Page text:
It is the same war that liberal and conservative Christians had in the 20's. They both go to extremes and pick out the "ideals" they want to see in society. Just like the North and the South both using the Bible in the Civil War. Both tories and patriots did as well in the Revolution.

Look at Welfare. Jesus was very generous with the needy but the Bible says if you do not work you do not eat. Has to be a balance.

Tom Van Dyke said...

I'm not even getting into that muck. I think it's perfectly legitimate to support "progressive" candidates in the name of The Beatitudes. Or vote against them based on 2 Thessalonians 3. Whatever. I have no idea what Jesus would have us do, and I think the Founders saw it that way too, that we must use our right reason to fill in the political blanks.

King of Ireland said...

"I'm not even getting into that muck. I think it's perfectly legitimate to support "progressive" candidates in the name of The Beatitudes. Or vote against them based on 2 Thessalonians 3. Whatever. I have no idea what Jesus would have us do, and I think the Founders saw it that way too, that we must use our right reason to fill in the political blanks'

I tend to think you are right.

Tom Van Dyke said...

And I think Jon is right---especially regarding Protestant theology [if I understand it correctly] when he writes:

The idea that "rebellion against tyrants is obedience to God" or that God sides with the oppressed is no more or less "biblical" than the social justice teachings against which Lillback and Beck rail. And the patriotic sermons used the same method as the social justice sermons of "extracting" words and teachings from the Bible and giving them new meaning.

All true. But I do agree with you [and meownself] when you previously wrote that liberty and rights as "natural law" and as God-given was a process in Christian thought that had been developing for the 500 years leading up to the Founding. "Social Gospel" or "liberation theology" as we know them as a politics today date only back to the western world's Industrial Revolution and the social upheaval it created.

The question is whether Marxist method---history or theology---is valid as a hermeneutic tool in the 21st century.

We of course all agree that their conclusions of a totalitarian state, Communism [marxism-leninism-stalinism-Maoism] is no answer, and I really don't mean to poison the well with the Soviet Union or Mao's China. But the hermeneutic itself is used in our modern universities and churches, whether unwittingly or unapologetically.

"Social justice" is either a private thing or a political one.



The question would be whether that social upheaval speaks to man's permanent or perennial problems or just to its day and age. In other words, speaking to a permanent truth about man, man's "condition," God, and man's relation to fellow man, or whether "social Gospelism" was just a response to a temporary situation and a temporary inequality/tyranny.

I don't mean to poison the well--- but Karl Marx was a pretty clear analyst of the problems created by the Industrial Revolution circa the late 1800s [CE]. The injustice and debasement of the human person was intolerable by any secular or religious standards.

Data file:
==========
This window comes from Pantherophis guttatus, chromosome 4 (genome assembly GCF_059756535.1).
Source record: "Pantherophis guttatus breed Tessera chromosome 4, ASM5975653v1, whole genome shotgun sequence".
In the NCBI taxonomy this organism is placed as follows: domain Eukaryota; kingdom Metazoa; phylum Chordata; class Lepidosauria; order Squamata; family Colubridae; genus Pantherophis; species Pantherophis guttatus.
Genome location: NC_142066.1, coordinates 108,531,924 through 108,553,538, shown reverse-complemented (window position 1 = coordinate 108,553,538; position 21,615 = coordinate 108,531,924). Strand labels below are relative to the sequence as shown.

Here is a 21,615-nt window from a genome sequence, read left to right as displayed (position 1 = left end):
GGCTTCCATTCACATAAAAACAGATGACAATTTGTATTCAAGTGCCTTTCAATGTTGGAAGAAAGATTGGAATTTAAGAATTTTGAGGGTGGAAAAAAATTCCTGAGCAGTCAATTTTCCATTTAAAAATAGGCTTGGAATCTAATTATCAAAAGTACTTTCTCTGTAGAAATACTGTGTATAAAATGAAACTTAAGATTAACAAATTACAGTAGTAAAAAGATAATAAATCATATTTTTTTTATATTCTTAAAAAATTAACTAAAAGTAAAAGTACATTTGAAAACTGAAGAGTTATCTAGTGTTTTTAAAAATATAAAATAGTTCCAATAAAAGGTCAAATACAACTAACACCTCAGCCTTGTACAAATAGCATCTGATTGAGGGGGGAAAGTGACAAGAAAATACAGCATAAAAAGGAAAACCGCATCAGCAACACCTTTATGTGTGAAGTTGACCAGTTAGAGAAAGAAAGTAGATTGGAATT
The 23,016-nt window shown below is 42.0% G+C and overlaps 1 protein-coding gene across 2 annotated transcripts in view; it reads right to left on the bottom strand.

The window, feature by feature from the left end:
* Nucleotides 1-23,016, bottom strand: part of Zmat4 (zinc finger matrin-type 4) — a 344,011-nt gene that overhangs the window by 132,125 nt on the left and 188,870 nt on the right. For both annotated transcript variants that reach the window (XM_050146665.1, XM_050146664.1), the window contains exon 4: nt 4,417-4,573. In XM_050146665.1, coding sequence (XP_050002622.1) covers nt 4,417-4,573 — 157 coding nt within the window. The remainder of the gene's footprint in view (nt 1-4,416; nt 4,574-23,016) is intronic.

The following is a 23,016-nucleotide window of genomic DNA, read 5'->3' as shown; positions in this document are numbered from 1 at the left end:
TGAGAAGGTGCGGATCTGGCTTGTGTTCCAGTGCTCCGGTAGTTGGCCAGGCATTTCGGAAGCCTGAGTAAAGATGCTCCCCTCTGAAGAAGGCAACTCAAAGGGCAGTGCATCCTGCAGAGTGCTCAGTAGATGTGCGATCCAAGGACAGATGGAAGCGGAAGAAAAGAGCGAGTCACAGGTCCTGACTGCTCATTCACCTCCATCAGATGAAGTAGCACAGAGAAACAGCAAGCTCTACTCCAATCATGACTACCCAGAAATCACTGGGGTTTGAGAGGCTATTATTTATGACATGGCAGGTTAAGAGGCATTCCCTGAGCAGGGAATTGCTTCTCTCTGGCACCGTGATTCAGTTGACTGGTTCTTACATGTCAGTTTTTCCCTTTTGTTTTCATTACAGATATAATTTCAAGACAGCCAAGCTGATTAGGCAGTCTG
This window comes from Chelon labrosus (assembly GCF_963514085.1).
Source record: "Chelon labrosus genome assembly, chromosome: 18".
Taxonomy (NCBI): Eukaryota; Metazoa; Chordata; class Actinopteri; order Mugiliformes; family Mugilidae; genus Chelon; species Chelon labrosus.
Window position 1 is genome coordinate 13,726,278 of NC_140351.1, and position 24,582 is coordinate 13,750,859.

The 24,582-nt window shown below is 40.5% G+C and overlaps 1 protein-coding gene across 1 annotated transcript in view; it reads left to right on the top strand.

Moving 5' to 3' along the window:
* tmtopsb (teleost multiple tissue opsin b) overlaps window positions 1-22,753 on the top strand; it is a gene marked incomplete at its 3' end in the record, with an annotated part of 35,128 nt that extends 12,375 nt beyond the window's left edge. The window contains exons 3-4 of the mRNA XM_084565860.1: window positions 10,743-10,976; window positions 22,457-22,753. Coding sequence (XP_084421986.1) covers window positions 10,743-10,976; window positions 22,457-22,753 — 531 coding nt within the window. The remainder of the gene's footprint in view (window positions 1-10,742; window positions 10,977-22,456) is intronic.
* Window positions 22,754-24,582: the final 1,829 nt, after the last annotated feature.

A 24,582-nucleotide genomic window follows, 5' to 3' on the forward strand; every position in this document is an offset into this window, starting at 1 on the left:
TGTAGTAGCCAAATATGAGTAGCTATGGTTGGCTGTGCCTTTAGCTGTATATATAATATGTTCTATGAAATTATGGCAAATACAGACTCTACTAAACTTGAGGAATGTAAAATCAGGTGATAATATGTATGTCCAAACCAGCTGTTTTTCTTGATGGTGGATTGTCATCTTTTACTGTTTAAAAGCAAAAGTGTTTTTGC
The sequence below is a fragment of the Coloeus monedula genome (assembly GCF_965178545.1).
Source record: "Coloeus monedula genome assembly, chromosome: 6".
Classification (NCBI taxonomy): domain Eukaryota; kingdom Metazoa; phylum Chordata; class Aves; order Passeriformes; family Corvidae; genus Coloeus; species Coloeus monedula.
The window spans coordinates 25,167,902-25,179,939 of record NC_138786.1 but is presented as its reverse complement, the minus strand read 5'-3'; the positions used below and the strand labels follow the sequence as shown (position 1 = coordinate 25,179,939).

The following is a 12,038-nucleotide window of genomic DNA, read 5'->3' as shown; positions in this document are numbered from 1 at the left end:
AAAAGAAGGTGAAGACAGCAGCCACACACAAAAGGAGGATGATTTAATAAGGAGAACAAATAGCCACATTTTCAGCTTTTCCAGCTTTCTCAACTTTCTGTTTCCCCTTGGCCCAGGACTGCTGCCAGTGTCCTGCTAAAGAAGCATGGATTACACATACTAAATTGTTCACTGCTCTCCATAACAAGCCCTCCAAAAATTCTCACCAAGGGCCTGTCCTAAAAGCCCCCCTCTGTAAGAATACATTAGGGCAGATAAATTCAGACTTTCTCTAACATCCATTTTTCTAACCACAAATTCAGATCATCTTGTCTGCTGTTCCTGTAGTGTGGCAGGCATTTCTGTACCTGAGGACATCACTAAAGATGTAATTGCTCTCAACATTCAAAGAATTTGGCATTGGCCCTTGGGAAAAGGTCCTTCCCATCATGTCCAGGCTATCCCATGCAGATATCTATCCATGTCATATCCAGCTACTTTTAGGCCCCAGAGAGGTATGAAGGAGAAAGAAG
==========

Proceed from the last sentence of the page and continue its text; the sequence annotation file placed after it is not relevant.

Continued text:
Pinky said...

.
It seems to me that we must guard against getting caught up in discussions framed by persons with an agenda to prove their faith based ideologies are the authority to which we all must appeal.
.
All this talk about liberal thinking as though it is the enemy of conservatism based on Biblical truths puts a frame around the American Founding that is bogus in the first place. It creates a fracture in reality that sees liberalism as being associated with Satanistic ideologies.
.
Beck and his allied cronies seem bent of leap frogging what liberalism is all about and they confuse the issue with their discombobulations of Christian doctrines of one color or another.
.

Tom Van Dyke said...

I guess 8 posts in a row attacking Beck, et al., isn't enough "balance" for some people.

rhp997 said...

Beck is a terrible theologian.

Can we get to 10?

Tom Van Dyke said...

Oh, I think it's just easier to attack Beck than defend bankrupting the country in the name of "social justice," a 20th century invention of doubtful theological provenance.

But since I'm a lover, not a fighter, I let this nonsense pass with a note and mild objection.

King of Ireland said...

"I don't mean to poison the well--- but Karl Marx was a pretty clear analyst of the problems created by the Industrial Revolution circa the late 1800s [CE]. The injustice and debasement of the human person was intolerable by any secular or religious standards."

Sorta disgree. He blamed the Middle Class(small business owners) for oppressing the working class. This is the two classes that banded together to overthrow the elite in France. In 1815 the royalty restored order with the Congress of Vienna. In 1848 revolutions start up all over again because of food shortages and up comes Marx dividing the two classes that cause the revolutions when banded together. The true oppressors were the nobility and royalty.

He was against private property just the same as the King and Nobles were, (See Magna Carta) that is the common man having any. But that is another era post founding.

Tom Van Dyke said...
This comment has been removed by the author.
Tom Van Dyke said...

I was speaking of the marxist hermeneutic, trying a uncapitalized "m" to describe the method, not the man, Marx. economics, Class struggle, all that. This blog

http://usreligion.blogspot.com

uses it or at least their authors do in their professional works. It's pretty much how academics go about their business. "Theory"

http://www.nytimes.com/2010/05/09/books/review/Goldstein-t.html?pagewanted=all

means there is no truth, only women's truth, black truth, class struggle truth. Or something.

I'm sorry I brought it all up. I find it too incoherent and frankly depressing to deal with. I read 3 pages of that blog and nobody said a single concrete thing. It was like chewing air.

King of Ireland said...

Marx can depress even the optimistic person. :)

Tom Van Dyke said...

Well, I'm not really talking about Karl Marx himself here. I'm talking about the constellation of nonsenses we might call Post-Normative Studies.

I thought this was a joke, but one cannot be sure.

But really, I'm sorry I brought it up. No good can come of it.